Thursday, June 27, 2013

Jay Mathews Gets Me Again

I think I might be a glutton for punishment sometimes. I keep reading Jay Mathews' Class Struggle in the Washington Post in spite of how often I get angry as a result. (I do have to admit that he's had some recent posts that surprised me in quite a positive way.)

Recently he wrote about end of year math tests in Montgomery County. Apparently half of the students fail these tests. These aren't state standardized tests, these are county created. Montgomery County students are doing significantly better on the state tests than on the county ones.

Mathews sees this failure as a positive thing.
Those big failure rates prove that Montgomery is one of the rare school districts that administers end-of-course tests challenging enough to flunk, thereby exposing poor student preparation and weak state standards.
I don't buy it.

An end of the course test covers a ton of material. Material students may have been quite successful with back in October, but can't recall as well by June. (Quite possibly, these tests cover too much content.) It's also a test that is given at a chaotic time of year. The end of a school year is full of events, fun and stressful, that impact students and teachers in many ways. One impact is that students may not be at their peak for attention, focus, and recall. That could impact end of course test results.

In addition, has anyone considered that these students may be all tested out? How many state, county, school, and classroom tests have they taken before these end of course tests? How much energy do they have left by the end of the year?

And if these students had phenomenal pass rates for these end of course tests would that prove that they are smarter than other students? Would it prove they learned more? Or would it prove they are good at cramming and taking tests?

I might have let all that go and moved on with only minor irritation if Mathews hadn't brought up one of his favorite stats near the end.
Graduation barriers are similarly low in most other states, even though in the past 30 years there has been no significant increase in average reading and math achievement for 17-year-old Americans.
Are my children (my daughters and my students) expected to be smarter than I was at their age? Am I expected to be smarter than my parents were at my age? Why do we expect that average reading and math scores will go up each year? Why must the next group of kids do better than the ones before them? When do we cap out? When do we say, "We did it. We achieved our goal."?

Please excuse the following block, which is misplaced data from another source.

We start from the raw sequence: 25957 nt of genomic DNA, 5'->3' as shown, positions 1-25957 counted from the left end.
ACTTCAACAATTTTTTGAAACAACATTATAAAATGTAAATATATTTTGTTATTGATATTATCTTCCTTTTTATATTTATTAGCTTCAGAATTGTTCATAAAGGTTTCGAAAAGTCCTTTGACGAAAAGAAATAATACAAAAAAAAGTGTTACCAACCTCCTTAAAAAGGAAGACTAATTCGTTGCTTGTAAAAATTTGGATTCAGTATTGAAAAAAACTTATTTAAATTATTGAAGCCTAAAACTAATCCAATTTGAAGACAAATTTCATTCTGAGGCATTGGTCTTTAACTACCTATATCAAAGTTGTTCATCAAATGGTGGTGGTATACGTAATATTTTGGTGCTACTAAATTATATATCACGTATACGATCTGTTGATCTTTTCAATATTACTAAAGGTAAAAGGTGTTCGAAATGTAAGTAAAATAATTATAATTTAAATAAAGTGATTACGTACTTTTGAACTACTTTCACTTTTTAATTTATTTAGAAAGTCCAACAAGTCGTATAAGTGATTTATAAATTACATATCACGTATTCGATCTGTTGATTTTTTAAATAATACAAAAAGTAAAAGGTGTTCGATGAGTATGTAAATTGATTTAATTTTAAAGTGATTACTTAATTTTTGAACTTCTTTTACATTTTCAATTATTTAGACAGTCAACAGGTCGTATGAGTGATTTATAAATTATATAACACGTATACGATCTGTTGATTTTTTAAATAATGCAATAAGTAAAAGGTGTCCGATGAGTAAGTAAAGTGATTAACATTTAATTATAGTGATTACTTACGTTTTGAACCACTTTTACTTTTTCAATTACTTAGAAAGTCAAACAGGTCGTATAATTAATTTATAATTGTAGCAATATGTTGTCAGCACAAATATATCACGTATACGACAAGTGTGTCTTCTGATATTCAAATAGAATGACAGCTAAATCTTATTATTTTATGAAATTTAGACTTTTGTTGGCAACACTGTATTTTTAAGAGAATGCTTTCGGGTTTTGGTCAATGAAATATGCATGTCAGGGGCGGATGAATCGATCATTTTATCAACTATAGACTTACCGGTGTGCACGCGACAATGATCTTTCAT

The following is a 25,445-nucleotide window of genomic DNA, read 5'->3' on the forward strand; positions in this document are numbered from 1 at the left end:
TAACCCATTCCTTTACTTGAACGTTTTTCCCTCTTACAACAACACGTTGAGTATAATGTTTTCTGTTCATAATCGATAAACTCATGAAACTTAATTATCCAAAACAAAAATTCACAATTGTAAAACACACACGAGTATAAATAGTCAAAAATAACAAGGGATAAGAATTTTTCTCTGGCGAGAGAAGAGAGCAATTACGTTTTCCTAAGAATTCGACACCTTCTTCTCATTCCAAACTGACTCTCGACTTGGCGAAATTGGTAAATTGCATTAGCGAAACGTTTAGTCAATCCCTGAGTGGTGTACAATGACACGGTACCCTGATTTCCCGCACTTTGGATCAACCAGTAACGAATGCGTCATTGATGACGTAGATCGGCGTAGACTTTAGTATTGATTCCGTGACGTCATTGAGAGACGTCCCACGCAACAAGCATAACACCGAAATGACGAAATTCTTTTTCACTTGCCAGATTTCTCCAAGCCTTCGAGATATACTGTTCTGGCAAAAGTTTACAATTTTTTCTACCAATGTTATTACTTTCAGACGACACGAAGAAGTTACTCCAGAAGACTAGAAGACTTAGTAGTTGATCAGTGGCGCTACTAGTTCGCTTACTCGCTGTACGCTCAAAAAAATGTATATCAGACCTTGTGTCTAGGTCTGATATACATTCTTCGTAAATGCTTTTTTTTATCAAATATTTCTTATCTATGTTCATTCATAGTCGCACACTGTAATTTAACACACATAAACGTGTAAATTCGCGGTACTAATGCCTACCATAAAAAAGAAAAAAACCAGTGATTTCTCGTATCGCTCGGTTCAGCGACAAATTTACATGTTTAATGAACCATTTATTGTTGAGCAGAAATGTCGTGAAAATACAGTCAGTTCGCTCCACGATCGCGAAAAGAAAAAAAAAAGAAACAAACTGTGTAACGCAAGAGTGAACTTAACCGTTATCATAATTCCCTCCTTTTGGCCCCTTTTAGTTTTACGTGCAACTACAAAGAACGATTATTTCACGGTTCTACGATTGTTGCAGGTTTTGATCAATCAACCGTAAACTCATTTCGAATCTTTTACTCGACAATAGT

1 comment:

PamelaTrounstine said...

Having experienced some serious failure with district, etc. level tests, I posit--- 50% fail because the test was poorly written. Because there was more than one right answer (which adults grading could not see/believed one was better). Or the question had no good answer. Or because over the many revisions to the question the question was worded poorly and/or no longer asked what it was meant to ask, and the result on the test makes no sense or isn't worth asking and the students can see it and bubble something and move on. There is so much at stake when districts or counties write exams (and yet so little money for development, particularly careful development) that the adults involved won't admit they are wrong/the questions are wrong or bad when teachers challenge them on those lousy questions. The power, the relationship, the trust, the triumph that can exist when a student challenging a teacher-made assessment and finds a better answer than one provided, than the one chosen best, or the question can be shown to be mis-interpreted more than one way... teachers should create assessments and be ok with some mistakes because students who find them are showing they have learned the material, that they are confident in their mastery to challenge something.... And the teacher learns from students and makes better assessments, and learns to the love the variety that require students to really explain their answers even though they are more complicated to grade, when the concept is really important to both teacher and student growth. But when adults challenge the adults, they will occasionally "wipe" a question so there's no right or wrong for it under duress, but the next revision may be no better, and those who created the test do not want to hear the objections of the teachers, claiming that the teachers are just unhappy with the results.

I mean, how many of us got degrees in psychometrics? (I tell you though, if I knew that existed 10 years ago, that might have been my career path.)